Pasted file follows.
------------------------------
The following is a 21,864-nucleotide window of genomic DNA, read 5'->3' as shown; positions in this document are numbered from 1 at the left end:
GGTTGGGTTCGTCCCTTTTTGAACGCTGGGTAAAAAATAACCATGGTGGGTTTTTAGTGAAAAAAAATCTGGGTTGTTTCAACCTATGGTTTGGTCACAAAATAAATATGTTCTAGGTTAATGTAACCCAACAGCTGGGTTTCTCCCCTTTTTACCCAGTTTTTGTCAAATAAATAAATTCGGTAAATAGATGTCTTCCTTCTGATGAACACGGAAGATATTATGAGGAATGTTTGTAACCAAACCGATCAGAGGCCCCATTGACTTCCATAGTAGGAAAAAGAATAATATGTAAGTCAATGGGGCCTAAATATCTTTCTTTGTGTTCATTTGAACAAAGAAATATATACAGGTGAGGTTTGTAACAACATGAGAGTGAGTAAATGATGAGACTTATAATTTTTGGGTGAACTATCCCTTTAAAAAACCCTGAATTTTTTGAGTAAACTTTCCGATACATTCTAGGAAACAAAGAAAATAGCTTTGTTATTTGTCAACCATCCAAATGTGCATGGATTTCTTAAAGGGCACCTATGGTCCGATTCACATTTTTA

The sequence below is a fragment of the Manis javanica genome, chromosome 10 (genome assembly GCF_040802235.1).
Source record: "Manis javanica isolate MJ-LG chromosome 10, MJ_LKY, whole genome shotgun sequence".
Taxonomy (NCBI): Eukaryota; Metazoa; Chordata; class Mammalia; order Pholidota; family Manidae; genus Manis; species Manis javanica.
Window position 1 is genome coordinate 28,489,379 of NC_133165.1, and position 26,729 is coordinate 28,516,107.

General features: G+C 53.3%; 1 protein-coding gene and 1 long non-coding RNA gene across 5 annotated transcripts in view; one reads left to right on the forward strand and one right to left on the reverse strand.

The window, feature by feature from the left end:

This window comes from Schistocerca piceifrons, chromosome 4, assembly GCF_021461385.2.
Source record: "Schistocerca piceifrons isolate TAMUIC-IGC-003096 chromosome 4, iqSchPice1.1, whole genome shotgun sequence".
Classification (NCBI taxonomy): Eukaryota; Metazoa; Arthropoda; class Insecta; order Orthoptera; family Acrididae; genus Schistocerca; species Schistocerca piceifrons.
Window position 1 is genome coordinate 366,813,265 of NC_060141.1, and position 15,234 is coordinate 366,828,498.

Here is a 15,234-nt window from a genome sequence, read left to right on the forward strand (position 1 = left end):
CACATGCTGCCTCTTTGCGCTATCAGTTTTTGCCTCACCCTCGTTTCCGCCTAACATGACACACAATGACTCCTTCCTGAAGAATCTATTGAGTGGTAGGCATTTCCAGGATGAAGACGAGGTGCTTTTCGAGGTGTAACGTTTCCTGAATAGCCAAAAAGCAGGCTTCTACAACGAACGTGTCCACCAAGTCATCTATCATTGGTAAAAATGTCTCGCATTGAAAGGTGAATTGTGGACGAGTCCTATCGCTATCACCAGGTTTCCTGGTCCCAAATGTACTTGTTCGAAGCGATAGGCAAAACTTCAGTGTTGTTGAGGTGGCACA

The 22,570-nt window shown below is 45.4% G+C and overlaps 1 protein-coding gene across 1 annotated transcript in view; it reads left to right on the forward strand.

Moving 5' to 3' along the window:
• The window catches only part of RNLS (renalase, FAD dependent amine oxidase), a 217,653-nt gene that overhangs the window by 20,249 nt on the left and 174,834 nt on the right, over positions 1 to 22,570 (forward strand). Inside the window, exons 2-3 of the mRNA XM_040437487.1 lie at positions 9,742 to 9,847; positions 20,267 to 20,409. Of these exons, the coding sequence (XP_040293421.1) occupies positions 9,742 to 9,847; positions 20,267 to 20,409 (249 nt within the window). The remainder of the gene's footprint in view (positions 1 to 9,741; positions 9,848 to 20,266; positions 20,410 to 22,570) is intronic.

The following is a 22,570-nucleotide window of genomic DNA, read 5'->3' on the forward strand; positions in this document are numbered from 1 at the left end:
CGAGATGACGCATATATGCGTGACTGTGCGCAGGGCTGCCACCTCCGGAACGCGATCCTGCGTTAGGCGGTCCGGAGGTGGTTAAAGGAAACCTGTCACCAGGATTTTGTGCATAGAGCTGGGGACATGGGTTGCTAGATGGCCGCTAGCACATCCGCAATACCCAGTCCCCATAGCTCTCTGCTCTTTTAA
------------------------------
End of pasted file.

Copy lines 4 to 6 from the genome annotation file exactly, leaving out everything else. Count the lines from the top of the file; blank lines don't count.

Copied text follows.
Source record: "Manis javanica isolate MJ-LG chromosome 10, MJ_LKY, whole genome shotgun sequence".
Taxonomy (NCBI): Eukaryota; Metazoa; Chordata; class Mammalia; order Pholidota; family Manidae; genus Manis; species Manis javanica.
Window position 1 is genome coordinate 28,489,379 of NC_133165.1, and position 26,729 is coordinate 28,516,107.